"It's this unbelievably classic building in Taipei," he explained. "If you stay somewhere else, you must go and visit it. It's not in downtown, but it is this unbelievable structure.
Added his wife, "It's the big building with the Chinese roof on top."
Taipei also features Taipei 101, the tallest building in the world. It has 101 floors, Daniel Nolet said.
Daniel Nolet said, "If you are going for tourist stuff, you don't really need a visa. With us going a week at a time and for short trips, we don't need visas. They're OK with Americans coming and going like that."
Added Teresa Nolet, "I think you can stay 30 days without a visa. I actually have a visa that I can stay 60 days at a time but I never have for that time."
One of the biggest challenges when they arrive in Taiwan, the Nolets said, is the jet lag. The 13-hour time difference can take a toll.
Teresa Nolet said they mostly work when they're in Taiwan. "We get on the bus at 7 in the morning and work all day. Then we catch the bus at the plant at 6 at night. We get to the hotel at 7 at night, and if we have enough energy, we go out to eat or eat at the hotel. But during the week, we mostly work."
Said Daniel Nolet, "Our going out mostly is dinner. ... On the weekend, we've tried to do more cultural things."
Added Teresa Nolet, "If we get a free weekend, we try to go to various museums. In Taipei, we've been to the Chiang Kai-Shek Memorial, the Taipei Fine Arts Museum and the National Palace Museum."
One of the interesting local items they've tried is "bubble tea."
"It's bubbling tea," said Daniel Nolet. "It's tea with solids - tapioca pudding or gelatin.
"Funny story - we had a friend who stopped and got iced tea in the afternoon. He got a big cup with a very big straw. We didn't make anything of that, but the first sip our friend got from the tea, there was a big lump. He didn't touch it again, but we kinda liked it."
To get around in Taipei, the Nolets primarily use cabs or the subway.
"We could rent a car, but we don't over there," said Teresa Nolet. "It's a cab, walk, or the subway.
"There are a lot of scooters, and that is part of the reason we don't drive over there. If you are involved in a scooter accident (and you're driving an automobile), you are automatically at fault."
The Nolets say entire families will pile on to one scooter and zip down the road. Daniel Nolet said the worst he'd seen was a guy with a mattress on a scooter.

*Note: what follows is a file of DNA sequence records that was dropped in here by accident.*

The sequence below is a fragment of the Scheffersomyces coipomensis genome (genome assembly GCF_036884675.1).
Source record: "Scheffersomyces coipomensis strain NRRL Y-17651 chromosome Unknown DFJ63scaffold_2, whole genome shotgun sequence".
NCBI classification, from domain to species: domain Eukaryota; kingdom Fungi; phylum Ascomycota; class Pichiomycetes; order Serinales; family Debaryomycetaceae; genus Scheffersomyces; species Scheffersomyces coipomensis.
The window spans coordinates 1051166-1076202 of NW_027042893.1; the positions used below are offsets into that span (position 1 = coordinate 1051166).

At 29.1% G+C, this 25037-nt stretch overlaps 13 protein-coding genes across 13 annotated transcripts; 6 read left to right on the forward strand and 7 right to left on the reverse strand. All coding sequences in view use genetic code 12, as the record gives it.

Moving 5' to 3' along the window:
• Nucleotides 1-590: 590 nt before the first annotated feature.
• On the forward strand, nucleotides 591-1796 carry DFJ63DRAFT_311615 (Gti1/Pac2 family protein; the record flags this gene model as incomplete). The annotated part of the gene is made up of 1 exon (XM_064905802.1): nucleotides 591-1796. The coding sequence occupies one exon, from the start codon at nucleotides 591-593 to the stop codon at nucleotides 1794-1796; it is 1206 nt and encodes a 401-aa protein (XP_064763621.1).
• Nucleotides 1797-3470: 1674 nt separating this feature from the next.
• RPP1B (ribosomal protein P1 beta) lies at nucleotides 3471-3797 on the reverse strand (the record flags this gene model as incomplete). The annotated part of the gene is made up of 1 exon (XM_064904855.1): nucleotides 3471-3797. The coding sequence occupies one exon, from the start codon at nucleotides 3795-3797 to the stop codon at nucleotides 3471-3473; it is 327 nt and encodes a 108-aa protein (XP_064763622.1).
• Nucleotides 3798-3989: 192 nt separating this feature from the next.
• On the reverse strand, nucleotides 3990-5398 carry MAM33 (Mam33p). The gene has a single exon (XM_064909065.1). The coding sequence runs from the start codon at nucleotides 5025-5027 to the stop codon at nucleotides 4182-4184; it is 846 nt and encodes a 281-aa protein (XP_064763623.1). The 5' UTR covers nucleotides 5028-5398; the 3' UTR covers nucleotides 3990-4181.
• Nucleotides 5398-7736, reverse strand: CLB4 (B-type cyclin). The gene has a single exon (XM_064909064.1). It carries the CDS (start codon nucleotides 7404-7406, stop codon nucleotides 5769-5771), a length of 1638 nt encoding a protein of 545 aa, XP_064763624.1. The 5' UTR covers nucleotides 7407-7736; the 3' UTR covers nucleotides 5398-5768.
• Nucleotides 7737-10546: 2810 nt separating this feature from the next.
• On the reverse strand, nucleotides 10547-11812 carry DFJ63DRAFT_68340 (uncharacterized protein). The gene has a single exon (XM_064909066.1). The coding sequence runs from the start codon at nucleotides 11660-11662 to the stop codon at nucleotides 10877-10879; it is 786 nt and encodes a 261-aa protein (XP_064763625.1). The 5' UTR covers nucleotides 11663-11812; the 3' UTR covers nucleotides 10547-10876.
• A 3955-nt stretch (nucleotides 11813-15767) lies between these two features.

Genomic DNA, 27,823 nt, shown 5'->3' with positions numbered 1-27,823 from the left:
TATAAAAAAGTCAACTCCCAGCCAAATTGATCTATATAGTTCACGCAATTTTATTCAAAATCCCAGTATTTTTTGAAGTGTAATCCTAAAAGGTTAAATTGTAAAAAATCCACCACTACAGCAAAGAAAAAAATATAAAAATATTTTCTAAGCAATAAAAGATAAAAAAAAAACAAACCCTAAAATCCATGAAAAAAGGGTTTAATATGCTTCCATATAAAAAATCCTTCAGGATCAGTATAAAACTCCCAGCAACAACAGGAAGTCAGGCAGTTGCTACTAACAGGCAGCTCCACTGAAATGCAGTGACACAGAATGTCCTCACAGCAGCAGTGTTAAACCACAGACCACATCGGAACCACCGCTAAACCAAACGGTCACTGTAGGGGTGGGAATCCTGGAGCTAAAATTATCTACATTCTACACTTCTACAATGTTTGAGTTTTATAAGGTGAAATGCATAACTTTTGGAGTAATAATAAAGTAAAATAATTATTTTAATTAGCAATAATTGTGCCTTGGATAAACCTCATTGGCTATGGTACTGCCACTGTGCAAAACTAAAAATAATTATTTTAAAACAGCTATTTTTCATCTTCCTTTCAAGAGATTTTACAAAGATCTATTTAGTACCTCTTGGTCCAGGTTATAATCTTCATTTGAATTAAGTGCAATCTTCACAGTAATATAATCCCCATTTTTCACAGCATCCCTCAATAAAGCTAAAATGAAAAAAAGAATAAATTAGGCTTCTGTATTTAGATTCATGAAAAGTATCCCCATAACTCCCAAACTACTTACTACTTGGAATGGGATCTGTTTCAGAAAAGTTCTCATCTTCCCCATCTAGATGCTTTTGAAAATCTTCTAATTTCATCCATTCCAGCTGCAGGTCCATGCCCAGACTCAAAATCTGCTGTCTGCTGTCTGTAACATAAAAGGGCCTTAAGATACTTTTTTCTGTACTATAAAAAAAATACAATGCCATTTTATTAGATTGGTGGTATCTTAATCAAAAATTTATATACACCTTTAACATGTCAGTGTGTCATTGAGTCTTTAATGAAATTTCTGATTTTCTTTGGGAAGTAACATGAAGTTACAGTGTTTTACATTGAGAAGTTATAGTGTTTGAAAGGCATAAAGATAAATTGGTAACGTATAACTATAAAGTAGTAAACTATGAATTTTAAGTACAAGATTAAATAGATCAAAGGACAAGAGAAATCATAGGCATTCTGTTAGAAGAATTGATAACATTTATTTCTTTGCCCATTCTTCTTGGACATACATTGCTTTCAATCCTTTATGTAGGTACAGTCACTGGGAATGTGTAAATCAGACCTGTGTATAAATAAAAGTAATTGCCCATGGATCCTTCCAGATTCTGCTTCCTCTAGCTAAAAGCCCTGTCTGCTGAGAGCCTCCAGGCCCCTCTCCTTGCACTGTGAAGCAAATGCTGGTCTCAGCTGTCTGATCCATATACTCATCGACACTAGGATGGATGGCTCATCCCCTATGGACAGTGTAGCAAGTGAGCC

One of the important holidays in Taiwan is the Lunar New Year, which was going on while the Nolets were in Taiwan.
"It was a big deal - this is their big holiday," Daniel Nolet said. "Lunar New Year is like our Christmas. Families get together and spend time, and it goes on for multiple days. People try to take more of a break."
The Lantern Festival is held at the first full moon, about two weeks later and after the new moon, Teresa Nolet said. The Nolets saw the Lantern Festivals in Taipei and Tainan.
"Every town has its own Lantern Festival," Daniel Nolet explained. "The national one was in Tainan this year. We went to that one as well - it was amazing. There are huge constructions that are two or three stories tall."
"I have seen the one in Taipei in years past. The national one moves around in different cities year to year."
For those whom museums lack interest, shopping is a fun activity, Teresa Nolet said.
"There's all kinds of shopping, and lots of department stores - some are very upscale," she explained. "Some are more for younger people - more hip-modern. Also, most of the cities have a jade market that operates usually on weekends. It's like a flea market, with rows of vendors. "In Taipei, it is under a highway and is huge. In Tainan, (the jade market) is in a building. You can get very expensive jade, and at all different prices" and different colorings of the jade, she added.
Daniel Nolet said the Taiwanese culture is "pretty open with stuff," and, as with most cultures, has unique aspects.
"If you are giving somebody things, never give anyone four of anything," he noted. "There is an association of the number four with death.
"Maybe the characters of death and four are similar (in Taiwanese writing). With teacups, you give three or five - never four. A lot of hotels don't have a fourth floor. Four would be a superstitious thing."
Added Teresa Nolet, "That is common in many Asian cultures."
She noted when she travels tries not to call attention to herself. Her husband said they try to avoid being "the ugly American. "But they're very friendly people - the people in Taiwan are happy," he added. "You see a lot of families out and about. People in conversation laugh easily, joke with you. They're not a reserved culture like, perhaps, Japan would be considered to be reserved."